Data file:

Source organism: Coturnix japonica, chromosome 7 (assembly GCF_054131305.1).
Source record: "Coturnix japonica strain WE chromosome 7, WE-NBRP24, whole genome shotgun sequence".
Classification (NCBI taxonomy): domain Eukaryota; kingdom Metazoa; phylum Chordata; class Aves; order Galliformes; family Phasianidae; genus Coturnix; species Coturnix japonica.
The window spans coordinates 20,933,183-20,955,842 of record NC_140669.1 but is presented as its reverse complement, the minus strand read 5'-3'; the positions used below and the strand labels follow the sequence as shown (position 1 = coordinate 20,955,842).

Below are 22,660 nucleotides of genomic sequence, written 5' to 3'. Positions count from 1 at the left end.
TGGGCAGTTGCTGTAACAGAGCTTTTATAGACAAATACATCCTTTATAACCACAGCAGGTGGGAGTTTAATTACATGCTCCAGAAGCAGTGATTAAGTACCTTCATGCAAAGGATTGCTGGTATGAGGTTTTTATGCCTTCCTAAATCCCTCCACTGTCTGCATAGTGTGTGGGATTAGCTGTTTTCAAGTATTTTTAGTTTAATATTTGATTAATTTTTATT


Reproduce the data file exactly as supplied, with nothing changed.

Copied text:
Source organism: Coturnix japonica, chromosome 7 (assembly GCF_054131305.1).
Source record: "Coturnix japonica strain WE chromosome 7, WE-NBRP24, whole genome shotgun sequence".
Classification (NCBI taxonomy): domain Eukaryota; kingdom Metazoa; phylum Chordata; class Aves; order Galliformes; family Phasianidae; genus Coturnix; species Coturnix japonica.
The window spans coordinates 20,933,183-20,955,842 of record NC_140669.1 but is presented as its reverse complement, the minus strand read 5'-3'; the positions used below and the strand labels follow the sequence as shown (position 1 = coordinate 20,955,842).

Below are 22,660 nucleotides of genomic sequence, written 5' to 3'. Positions count from 1 at the left end.
TGGGCAGTTGCTGTAACAGAGCTTTTATAGACAAATACATCCTTTATAACCACAGCAGGTGGGAGTTTAATTACATGCTCCAGAAGCAGTGATTAAGTACCTTCATGCAAAGGATTGCTGGTATGAGGTTTTTATGCCTTCCTAAATCCCTCCACTGTCTGCATAGTGTGTGGGATTAGCTGTTTTCAAGTATTTTTAGTTTAATATTTGATTAATTTTTATT